Environmental regulations are also enforced. For the hvac system, one if these is the use of refrigerants. "Our operatives are specially trained concerning environmental protection in the use of refrigerant gases. We are equipped to recover the gases for official disposal," explains Halin. Gases of particular concern are those refrigerants such as R22, the use of which is now banned or restricted in many countries. As well as ensuring the environmental impacts are minimised, this is important when seeking work. "If the rig is to be used in a country that has signed the Kyoto Protocol, the systems must meet these standards," Halin explains. A firm found illegally venting such gases may find itself banned from future work on oilfield projects.

Fitting the services

The need for upfront designs and co-ordination between members of the construction teams were vital on the project. The main structure had to be largely complete prior to installation of the hvac services beginning, which meant all distribution routes and location of plant and equipment had to be agreed early in the process.

"If you don't have proper co-ordination on a project like this it can't be done, because everything is much tighter than in an onshore building," stresses Halin. "You have false ceilings, but they may only be 30cm deep and you have to pass everything in there, so if you don't have the proper co-ordination you will have clashes everywhere, which is a waste of money and a waste of time."

Co-ordination was carried out using AutoCAD; each subcontractor supplied their installation drawings to the main contractor and these were superimposed to ensure clashes were eradicated at design stage. Once installation began, with working spaces tight, co-ordination was just as vital. "Most of the time we ask for priority for the MEP services, especially in tight spaces...we dealt with space issues by designing the ductwork first then adding the pipes and finally the cables," explains Halin. "Co-ordination is quite a heavy cost initially, but if you do it well at the beginning it pays at the end," he adds.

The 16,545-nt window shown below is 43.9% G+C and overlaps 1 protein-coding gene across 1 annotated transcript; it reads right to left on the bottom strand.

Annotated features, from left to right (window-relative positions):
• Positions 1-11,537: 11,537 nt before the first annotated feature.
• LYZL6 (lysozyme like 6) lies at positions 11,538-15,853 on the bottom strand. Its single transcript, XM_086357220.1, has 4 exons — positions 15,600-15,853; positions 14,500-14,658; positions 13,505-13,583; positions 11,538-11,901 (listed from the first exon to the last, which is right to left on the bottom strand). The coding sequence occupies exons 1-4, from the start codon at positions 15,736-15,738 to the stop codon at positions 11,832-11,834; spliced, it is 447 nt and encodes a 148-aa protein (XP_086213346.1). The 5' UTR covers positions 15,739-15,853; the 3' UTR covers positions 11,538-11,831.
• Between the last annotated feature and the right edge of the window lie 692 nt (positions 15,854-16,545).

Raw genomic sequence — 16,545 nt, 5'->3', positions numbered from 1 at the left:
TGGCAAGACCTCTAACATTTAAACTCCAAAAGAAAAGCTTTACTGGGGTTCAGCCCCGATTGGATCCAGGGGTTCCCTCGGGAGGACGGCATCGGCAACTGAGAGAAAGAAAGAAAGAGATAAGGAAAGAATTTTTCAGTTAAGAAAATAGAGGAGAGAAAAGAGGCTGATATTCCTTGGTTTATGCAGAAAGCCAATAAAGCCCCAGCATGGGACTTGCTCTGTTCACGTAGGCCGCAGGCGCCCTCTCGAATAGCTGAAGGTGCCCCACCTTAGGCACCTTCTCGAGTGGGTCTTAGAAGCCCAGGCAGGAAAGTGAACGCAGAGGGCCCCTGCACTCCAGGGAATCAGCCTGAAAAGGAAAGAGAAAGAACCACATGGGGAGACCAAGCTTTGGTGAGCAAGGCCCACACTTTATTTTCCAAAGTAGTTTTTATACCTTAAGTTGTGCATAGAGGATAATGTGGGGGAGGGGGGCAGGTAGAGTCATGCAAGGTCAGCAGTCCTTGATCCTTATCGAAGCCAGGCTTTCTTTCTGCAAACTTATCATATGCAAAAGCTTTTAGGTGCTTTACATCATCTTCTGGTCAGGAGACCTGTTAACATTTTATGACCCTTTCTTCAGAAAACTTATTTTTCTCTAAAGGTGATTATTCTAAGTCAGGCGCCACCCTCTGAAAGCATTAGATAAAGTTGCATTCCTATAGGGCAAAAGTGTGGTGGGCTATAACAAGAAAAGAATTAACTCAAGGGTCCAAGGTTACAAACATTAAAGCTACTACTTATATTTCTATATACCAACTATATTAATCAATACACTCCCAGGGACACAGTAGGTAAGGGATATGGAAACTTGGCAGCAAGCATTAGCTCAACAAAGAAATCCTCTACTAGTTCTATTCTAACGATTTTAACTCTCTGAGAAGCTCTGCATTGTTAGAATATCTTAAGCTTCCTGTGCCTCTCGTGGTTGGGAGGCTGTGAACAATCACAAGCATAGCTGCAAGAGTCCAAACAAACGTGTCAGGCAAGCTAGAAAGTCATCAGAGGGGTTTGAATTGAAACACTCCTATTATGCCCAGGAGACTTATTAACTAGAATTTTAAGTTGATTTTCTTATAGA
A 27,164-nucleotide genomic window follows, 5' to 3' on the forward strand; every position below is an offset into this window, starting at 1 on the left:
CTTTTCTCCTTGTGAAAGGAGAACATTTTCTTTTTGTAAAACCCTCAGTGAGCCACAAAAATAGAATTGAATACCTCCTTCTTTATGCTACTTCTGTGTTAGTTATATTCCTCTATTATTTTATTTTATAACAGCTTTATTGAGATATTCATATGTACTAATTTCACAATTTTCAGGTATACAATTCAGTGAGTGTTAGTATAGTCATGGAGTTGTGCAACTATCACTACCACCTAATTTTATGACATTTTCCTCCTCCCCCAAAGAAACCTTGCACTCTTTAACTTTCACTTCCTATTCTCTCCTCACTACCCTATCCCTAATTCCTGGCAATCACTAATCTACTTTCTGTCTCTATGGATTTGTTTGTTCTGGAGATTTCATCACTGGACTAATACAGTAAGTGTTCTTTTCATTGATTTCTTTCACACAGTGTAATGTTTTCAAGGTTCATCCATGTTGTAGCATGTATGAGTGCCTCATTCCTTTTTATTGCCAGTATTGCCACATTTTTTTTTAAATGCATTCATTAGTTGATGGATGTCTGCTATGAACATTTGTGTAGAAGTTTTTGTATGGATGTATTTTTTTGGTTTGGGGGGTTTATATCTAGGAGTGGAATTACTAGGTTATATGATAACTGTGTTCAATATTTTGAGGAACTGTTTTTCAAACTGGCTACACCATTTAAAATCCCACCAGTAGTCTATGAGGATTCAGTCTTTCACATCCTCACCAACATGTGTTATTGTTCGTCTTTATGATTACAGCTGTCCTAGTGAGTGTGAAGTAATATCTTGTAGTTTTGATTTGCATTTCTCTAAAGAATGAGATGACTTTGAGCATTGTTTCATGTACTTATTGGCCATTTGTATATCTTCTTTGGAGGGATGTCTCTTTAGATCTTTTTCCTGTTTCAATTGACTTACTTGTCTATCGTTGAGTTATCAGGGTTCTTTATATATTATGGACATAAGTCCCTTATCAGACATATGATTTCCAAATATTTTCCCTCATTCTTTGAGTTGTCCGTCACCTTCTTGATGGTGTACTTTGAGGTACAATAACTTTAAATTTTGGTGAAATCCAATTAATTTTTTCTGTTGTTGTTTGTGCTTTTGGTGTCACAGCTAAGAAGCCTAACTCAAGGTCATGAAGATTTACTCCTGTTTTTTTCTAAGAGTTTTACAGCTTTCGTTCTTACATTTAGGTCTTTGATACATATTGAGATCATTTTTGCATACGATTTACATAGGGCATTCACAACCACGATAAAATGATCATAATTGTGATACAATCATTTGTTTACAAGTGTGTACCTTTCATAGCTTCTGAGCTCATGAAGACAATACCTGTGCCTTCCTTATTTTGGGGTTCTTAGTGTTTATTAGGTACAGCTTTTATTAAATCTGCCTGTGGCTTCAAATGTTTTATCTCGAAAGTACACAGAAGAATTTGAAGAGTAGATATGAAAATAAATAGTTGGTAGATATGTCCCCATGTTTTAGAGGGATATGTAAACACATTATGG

Ductwork was prefabricated onshore in sections of up to 2m diameter and 1.5m long, with ductwork walls ranging from 3-12mm thick depending on the area in which they were used. These were craned in sections from the adjacent jetty. Many of the products used were sourced from Europe and the USA, with lead times of six to eight weeks for standard products and 12-14 weeks for the more specialised explosion-proof equipment.

At peak Thermo had around 100 staff on the project. With around 80 permanent staff in the division this meant the firm had to recruit additional operatives. The solution was to engage staff from owner group Thermo's construction division in Dubai. "The extra staff are mainly used for helping the permanent operatives," explains Halin. "They are not specifically skilled for rig work so we mix them in groups with our full-time staff." All staff are given intensive health and safety training and this is continuously updated.

Thule Power is due for completion in August 2007. Saudi Aramco has already signed a five-year contract to lease the rig.

Project: Thule Power

Client: Thule Drilling

Main contractor: QGM Group

MEP contractor: Thermo Offshore and Industrial Division

Contract details

Tender date: September 2005

Construction start date: June 2006

Contract period: One year

Completion date: 31 August 2007


Air conditioning: Carrier

Controls: PLC-TSG

Ductwork: Gmamco

Extract fans: Airtrade, Rucon

Floor grilles: Technalco

Insulation: Kimmco

Pressurisation: Carrier